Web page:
Lewis Carroll's Poetry as Didactic Entertainment


Lewis Carroll's beloved Alice's Adventures in Wonderland  (1865) initiated a shift in children's literature from didacticism to entertainment. Carroll's use of poetry throughout his book ironically reinforces the didactic ideals of Victorian writers, while providing whimsy and humor for young readers and adults alike. Carroll places his parodies in conversations among characters and uses their reactions as a way to still enforce their value to young children as lessons to learn from. By parodying the poems of didactic writers such as Isaac Watts and Robert Southey, Carroll keeps their works alive today, while maintaining the importance of entertainment in literature. 

"Against Idleness and Mischief," from Divine Songs (1715), by Isaac Watts, Illustrator unknown. 

This image illustrates the first two stanzas of Isaac Watts's poem "Against Idleness and Mischief," which Carroll parodies as Alice tries to recite it as a means to collect herself after falling down the rabbit hole. This illustration to Watts's original poem details the doings of an industrious bee who is always working hard to fulfill her needs while Carroll's version describes a very different animal both in physical nature and work ethic. Carroll writes of a lounging crocodile, who, unlike the busy bee, does not work hard at all and instead "neatly spreads his claws, and welcomes little fishes in, with gently smiling jaws!"  Carroll takes Watts's lesson on the benefits of hard work and writes his own poem to give a a silly example of what young readers should not be modeling. Upon reciting this version of the poem, Alice is very distraught and arguably reinforces the idea that the silly parody is indeed wrong:  Watts's original message is the one that should be remembered.

John Tenniel, “Father William Standing on his Head,” from Alice's Adventures in Wonderland (1865), by Lewis Carroll.

John Tenniel, "Father William Turning a Back Somersault," from Alice's Adventures in Wonderland (1865), by Lewis Carroll. 

These two images come from a section of Carroll's story when Alice is trying to recall another poem she learned in school. This poem, entitled “The Old Man’s Comforts and How He Gained Them” by Robert Southey, follows an old man attributing his health and good nature to his faith in God. However, Alice begins to recite a very different poem (as illustrated) that credits his status to nonsense and play as well as arguing with his wife. The Caterpillar serves to keep Alice (and the reader) in check by shutting down her silly poem and reminding her that it is incorrect, saying, "'It is wrong from beginning to end.'" Once again, Carroll entertains his readers with a silly poem while also reinforcing the idea that the didactic literature of the time should be thought of and arguably abided by. This is among the most famous of Carroll's parodied poems in Alice's Adventures in Wonderland and also serves as a reminder that Carroll, in creating parodies, keeps the works of didactic writers alive today, even if their words are forgotten.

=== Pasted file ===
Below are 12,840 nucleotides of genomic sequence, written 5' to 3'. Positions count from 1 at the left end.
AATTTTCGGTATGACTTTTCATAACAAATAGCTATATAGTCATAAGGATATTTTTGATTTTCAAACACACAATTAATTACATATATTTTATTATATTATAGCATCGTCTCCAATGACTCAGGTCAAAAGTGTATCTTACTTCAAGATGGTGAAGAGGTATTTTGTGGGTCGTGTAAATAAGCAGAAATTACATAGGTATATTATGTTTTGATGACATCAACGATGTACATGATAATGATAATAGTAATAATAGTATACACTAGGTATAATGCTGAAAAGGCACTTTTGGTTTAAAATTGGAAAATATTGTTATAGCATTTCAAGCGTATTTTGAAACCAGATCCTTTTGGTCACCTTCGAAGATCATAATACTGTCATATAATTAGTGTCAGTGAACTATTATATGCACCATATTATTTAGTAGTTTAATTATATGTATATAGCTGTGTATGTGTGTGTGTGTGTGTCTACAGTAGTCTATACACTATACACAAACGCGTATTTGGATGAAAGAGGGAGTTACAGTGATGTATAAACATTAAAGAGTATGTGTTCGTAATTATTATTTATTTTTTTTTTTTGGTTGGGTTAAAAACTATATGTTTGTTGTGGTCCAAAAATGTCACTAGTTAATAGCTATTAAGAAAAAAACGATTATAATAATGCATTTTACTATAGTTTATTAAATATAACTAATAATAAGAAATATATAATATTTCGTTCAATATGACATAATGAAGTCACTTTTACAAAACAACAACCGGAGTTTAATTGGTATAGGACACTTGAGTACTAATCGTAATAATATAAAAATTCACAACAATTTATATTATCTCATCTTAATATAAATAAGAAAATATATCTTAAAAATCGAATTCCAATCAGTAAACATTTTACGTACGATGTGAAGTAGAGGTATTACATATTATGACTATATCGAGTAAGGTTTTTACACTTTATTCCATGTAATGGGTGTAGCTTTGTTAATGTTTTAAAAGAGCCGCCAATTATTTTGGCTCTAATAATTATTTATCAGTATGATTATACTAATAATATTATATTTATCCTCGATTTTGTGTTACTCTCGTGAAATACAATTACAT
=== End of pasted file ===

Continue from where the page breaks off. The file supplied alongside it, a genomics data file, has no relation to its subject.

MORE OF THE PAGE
John Tenniel, "The Lobster," from Alice's Advendures in Wonderland (1865), by Lewis Carroll.

In this final image, we see a lobster admiring and primping himself in the mirror. This illustration accompanies another parody of a poem by Isaac Watts, "The Sluggard." In the original poem, Watts writes about a man who sleeps for the majority of the day, has very few belongings, and begs for money as a result of never having been taught to "love working and reading." Alice tries to recite the original poem, this time to the Gryphon and Mock Turtle,  and once again recites a nonsensical version instead. In the version she recalls, the sluggard is now a lobster! Alice and the other characters around her are extremely confused and alarmed at this absurd telling of a poem that they should know and take to heart. Throughout Alice's Adventures in Wonderland, Tenniel's illustrations add to Carroll's whimsy and fun and make the foolishness of his poems even more apparent, almost as if to transport us into yet another world within an already ridiculous setting. In "The Lobster," Carroll once again deems his own nonsense poetry as incorrect when read in context of the story and reinforces the notion that children's literature must ultimately  teach a lesson, even when the majority of the story itself is lighthearted and good natured. 

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